FA28678E-1A07-42E5-96CE-B913CFA5D41A.thumb.png.35c37a021b36c57cf053d1d623099a38.png
00E9BE29-EB4D-44CE-AE97-449B2D241AC9.thumb.png.051ba08af151b498c677c3db481cd53e.png
 



 

 

  • Like 1
Link to comment
Share on other sites

Currently looking to change the one ubiquiti Lite AP on my landing to an Ubiquiti AWiFi 6 Pro (U6 Pro). Hoping to get all of the inside of my 4 bedder covered by just the one AP. Everything fixed in my house now has a cat6 to it, so this is just for iPads / iPhones / guest etc.

Link to comment
Share on other sites

I fitted a TP-Link Deco mesh system, as I live in an old stone walled cottage, and it has worked well for the last nine months. I then bought a Meteobridge Nano SD datalogger for my Davis weather station and it didn't work. After reading through a bundle of documents from the suppliers I found in the small print that it won't work with mesh wifi systems. I have now bought a TP-Link AV600 Powerline wifi system which according to the Meteobridge manufacturers should be ok. When my new computer turns up I'll try it out. Shame about the mesh system as it worked well but surprised it's not compatible with everything.

Link to comment
Share on other sites

1 hour ago, Nickfromwales said:

@Adsibob

If you want simple and robust, and you don’t want to sacrifice any of the installed CAT6 points, the plug n play ubiquity wall mounted AP’s will create local WAP connectivity AND provide you with a LAN connection with data throughput in one device. 
Some have one port, others are mini routers ( juiced up by you installing a PoE injector upstream ), so mega flexible in one small wall mounted device which gets its power remotely. 
 

FA28678E-1A07-42E5-96CE-B913CFA5D41A.thumb.png.35c37a021b36c57cf053d1d623099a38.png
00E9BE29-EB4D-44CE-AE97-449B2D241AC9.thumb.png.051ba08af151b498c677c3db481cd53e.png
 



 

 

I had seen this a couple of days ago, and I’m very tempted by it. The thing that confused me is that being a ubiquiti product, won’t I either need a dream machine or a pc to run the software mentioned further up (I think by @Dan F)? Or is this just plug and play? And what about doing away with my Virgin router - what is the solution to that?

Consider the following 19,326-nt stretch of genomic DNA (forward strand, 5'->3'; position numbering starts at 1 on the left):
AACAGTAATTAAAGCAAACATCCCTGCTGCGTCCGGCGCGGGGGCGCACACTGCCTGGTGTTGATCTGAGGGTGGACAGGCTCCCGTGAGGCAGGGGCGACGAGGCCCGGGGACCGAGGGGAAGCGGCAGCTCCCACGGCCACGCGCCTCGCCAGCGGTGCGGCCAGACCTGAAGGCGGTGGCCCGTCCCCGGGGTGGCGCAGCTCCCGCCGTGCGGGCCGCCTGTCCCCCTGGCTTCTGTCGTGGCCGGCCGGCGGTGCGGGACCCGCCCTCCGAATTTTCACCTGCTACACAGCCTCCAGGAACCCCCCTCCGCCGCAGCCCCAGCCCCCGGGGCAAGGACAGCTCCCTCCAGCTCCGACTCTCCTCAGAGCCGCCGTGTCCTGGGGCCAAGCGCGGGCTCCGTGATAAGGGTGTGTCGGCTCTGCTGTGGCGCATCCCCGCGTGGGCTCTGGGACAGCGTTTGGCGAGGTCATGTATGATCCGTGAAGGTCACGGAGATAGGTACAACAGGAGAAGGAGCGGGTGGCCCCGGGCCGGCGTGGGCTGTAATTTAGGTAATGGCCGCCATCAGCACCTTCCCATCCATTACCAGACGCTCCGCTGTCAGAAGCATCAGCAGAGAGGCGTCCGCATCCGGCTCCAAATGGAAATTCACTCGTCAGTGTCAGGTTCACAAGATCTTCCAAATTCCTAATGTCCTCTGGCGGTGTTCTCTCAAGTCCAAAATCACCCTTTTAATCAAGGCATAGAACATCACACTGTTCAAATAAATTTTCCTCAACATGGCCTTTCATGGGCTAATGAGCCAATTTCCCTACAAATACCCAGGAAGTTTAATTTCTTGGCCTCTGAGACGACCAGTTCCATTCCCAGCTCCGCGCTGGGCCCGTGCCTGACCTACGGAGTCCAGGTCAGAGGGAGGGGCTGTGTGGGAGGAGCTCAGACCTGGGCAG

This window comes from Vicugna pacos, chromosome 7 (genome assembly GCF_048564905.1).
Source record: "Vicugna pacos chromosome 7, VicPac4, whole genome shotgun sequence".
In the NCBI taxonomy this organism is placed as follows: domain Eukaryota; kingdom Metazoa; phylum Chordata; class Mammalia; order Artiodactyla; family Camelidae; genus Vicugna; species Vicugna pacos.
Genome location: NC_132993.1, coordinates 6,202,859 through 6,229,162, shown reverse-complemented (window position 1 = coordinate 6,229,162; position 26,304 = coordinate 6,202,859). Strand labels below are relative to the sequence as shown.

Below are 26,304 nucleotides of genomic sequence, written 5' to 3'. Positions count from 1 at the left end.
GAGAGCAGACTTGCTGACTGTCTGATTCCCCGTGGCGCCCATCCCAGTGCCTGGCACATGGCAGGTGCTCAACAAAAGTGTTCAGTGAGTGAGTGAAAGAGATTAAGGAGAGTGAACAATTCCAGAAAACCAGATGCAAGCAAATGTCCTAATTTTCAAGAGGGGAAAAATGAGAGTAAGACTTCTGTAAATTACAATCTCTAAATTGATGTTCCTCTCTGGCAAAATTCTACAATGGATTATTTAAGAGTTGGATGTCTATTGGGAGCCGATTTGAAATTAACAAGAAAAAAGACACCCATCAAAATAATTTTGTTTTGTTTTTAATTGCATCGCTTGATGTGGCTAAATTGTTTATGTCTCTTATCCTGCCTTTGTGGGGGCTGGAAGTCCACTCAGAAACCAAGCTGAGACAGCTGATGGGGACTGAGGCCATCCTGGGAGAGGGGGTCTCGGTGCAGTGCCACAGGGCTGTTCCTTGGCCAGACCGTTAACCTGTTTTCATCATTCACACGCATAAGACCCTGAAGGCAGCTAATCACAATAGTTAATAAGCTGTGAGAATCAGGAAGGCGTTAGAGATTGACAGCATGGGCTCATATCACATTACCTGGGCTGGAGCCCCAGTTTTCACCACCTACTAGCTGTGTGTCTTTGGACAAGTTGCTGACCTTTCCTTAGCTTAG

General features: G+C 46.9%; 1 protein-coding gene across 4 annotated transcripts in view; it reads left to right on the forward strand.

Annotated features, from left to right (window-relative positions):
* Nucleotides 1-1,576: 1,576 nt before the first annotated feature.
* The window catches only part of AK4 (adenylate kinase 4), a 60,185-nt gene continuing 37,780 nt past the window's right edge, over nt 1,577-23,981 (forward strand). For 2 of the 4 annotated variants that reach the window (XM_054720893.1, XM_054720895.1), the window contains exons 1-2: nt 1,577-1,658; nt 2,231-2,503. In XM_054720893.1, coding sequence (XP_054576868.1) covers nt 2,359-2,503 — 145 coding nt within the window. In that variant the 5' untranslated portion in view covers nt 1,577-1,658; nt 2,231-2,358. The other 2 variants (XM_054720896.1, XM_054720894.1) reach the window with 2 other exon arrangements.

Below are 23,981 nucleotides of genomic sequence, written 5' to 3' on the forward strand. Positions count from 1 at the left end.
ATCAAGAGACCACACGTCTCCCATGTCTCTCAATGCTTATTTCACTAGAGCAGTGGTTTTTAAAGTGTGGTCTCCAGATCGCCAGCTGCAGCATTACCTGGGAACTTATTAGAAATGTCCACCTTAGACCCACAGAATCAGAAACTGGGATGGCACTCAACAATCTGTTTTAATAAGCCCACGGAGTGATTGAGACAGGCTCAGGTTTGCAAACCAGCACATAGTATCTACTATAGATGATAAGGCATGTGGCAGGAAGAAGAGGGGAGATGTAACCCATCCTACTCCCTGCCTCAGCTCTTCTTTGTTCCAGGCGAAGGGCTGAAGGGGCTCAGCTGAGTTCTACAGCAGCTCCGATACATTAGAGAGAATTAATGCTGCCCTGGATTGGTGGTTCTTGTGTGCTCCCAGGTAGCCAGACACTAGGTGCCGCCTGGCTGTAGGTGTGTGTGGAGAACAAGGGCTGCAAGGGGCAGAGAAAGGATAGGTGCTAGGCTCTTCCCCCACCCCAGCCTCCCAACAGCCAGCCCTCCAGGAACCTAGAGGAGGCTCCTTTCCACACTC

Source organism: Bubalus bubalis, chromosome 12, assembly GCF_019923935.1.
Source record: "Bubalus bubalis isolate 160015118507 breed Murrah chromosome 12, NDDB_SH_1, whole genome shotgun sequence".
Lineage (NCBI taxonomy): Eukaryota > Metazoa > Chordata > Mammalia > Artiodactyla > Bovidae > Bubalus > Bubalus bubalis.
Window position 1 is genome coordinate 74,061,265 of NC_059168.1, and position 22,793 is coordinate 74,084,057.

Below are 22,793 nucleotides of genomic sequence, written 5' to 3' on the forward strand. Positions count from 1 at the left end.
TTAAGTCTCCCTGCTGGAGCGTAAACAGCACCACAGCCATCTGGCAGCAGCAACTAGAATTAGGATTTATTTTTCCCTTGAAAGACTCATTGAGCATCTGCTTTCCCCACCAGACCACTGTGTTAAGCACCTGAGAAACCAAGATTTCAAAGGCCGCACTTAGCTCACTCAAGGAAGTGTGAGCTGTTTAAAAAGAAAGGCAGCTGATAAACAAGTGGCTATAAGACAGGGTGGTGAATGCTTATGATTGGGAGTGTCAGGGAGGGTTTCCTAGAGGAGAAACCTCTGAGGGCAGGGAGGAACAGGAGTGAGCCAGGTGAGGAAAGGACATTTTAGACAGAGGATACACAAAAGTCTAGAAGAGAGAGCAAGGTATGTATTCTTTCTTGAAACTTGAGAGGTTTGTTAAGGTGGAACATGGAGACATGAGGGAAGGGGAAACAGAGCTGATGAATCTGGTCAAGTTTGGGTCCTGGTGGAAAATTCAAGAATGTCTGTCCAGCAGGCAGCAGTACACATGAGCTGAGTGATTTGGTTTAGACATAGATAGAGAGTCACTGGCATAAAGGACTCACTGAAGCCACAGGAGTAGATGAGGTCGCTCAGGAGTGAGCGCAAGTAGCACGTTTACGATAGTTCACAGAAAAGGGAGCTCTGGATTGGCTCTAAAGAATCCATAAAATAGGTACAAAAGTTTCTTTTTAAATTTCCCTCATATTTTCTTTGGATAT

Link to comment
Share on other sites

21 minutes ago, Adsibob said:

And what about doing away with my Virgin router - what is the solution to that?


You can’t, just switch the WiFi off in the settings. You need the router to be the DHCP server and give everything IP addresses. 

  • Like 1
Link to comment
Share on other sites

2 hours ago, Adsibob said:

I had seen this a couple of days ago, and I’m very tempted by it. The thing that confused me is that being a ubiquiti product, won’t I either need a dream machine or a pc to run the software mentioned further up (I think by @Dan F)? Or is this just plug and play? And what about doing away with my Virgin router - what is the solution to that?

If a single devic3 they’re plug n play. If you get a couple iirc you’ll need a cloud key 2. All the websites etc which discuss this confused the shit out of my non-data-technical brain so I just rang my IT guy and it was up and running in no time. Nothing needed to act as a ‘server’ etc unless you want to start getting silly.

One or two of those strategically positioned should be ample for most homes tbh. 
 

1 hour ago, PeterW said:


You can’t, just switch the WiFi off in the settings. You need the router to be the DHCP server and give everything IP addresses. 

Yup. It’s a piss-you-off that you ( and I ) are stuck with the virgin router…..total pieces of crap. We’re with them because, when it doesn’t need to be reset and we’re not sitting around for 15 mins waiting for it to put its dummy back in, the internet speeds are too damn good to go elsewhere. Plan is to upgrade the router to the latest offering and switch off the Wi-Fi feature so it’s just a router.
One cable from that goes up to the attic eave space and into a PoE switch and then down into each room as required in cat6. Been WiP so only now seeing how limited the Lite AP’s are, so that’s the next planned upgrade. Will report when done ( said with best of intentions lol ). 

Link to comment
Share on other sites

22 hours ago, Nickfromwales said:

you’ll need a cloud key